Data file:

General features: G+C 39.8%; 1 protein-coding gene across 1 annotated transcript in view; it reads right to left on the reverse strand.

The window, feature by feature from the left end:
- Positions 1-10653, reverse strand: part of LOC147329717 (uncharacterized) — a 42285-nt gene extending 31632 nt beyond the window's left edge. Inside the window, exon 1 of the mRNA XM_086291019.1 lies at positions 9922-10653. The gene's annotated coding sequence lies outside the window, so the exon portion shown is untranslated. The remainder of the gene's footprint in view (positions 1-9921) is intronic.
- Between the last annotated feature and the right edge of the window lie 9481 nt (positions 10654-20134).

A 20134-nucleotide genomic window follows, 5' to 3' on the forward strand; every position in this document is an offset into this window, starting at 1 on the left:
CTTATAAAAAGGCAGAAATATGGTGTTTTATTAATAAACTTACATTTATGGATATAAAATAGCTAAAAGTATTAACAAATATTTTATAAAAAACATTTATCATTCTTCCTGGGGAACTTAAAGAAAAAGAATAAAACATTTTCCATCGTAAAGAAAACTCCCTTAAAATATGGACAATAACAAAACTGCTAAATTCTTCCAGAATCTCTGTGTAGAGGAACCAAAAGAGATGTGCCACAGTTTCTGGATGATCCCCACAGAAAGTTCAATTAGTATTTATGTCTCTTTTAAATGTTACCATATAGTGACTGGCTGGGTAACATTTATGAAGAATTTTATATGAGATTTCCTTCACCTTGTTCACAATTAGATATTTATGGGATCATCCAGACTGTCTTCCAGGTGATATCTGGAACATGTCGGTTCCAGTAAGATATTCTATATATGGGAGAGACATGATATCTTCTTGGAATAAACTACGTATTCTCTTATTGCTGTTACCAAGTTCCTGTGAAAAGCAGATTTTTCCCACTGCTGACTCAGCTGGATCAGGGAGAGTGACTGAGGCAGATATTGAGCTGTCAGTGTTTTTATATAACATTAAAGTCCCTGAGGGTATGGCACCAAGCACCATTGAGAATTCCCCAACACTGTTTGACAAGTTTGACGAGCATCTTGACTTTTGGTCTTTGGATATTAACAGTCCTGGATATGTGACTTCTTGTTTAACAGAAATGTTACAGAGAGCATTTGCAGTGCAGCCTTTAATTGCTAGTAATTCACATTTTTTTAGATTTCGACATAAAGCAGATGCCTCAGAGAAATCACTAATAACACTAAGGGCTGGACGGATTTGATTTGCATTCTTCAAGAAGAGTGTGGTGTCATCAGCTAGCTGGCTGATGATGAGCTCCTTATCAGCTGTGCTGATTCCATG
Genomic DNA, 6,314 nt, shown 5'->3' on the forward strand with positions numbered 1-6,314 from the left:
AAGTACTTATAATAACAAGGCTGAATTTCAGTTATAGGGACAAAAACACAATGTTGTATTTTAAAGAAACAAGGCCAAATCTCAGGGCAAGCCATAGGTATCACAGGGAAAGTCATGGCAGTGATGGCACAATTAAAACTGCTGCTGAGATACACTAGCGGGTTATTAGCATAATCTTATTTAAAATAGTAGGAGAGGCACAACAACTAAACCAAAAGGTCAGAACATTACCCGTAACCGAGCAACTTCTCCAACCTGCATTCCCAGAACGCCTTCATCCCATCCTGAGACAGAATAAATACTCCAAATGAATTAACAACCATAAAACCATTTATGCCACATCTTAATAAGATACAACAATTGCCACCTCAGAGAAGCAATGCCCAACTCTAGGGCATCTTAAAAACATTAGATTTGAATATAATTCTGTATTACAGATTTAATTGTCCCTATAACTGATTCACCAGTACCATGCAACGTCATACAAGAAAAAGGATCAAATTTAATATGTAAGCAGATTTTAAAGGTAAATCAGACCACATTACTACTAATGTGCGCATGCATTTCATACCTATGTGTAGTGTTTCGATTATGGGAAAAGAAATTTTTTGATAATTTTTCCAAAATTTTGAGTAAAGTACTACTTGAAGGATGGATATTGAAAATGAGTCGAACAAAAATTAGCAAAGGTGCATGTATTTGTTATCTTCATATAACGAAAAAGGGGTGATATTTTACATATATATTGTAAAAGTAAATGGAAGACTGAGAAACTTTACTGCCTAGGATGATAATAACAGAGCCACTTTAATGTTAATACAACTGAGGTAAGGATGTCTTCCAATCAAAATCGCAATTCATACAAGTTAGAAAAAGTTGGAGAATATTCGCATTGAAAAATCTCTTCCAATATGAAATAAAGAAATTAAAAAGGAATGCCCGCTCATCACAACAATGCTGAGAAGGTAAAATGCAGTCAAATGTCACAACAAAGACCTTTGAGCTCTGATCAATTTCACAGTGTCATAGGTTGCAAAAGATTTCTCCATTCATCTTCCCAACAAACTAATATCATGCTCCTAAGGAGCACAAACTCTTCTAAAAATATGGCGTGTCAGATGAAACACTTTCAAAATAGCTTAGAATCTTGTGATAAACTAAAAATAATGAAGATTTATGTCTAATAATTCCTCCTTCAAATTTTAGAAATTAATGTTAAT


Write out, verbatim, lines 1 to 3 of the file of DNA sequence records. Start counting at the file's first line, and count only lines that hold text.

General features: G+C 39.8%; 1 protein-coding gene across 1 annotated transcript in view; it reads right to left on the reverse strand.

The window, feature by feature from the left end:
- Positions 1-10653, reverse strand: part of LOC147329717 (uncharacterized) — a 42285-nt gene extending 31632 nt beyond the window's left edge. Inside the window, exon 1 of the mRNA XM_086291019.1 lies at positions 9922-10653. The gene's annotated coding sequence lies outside the window, so the exon portion shown is untranslated. The remainder of the gene's footprint in view (positions 1-9921) is intronic.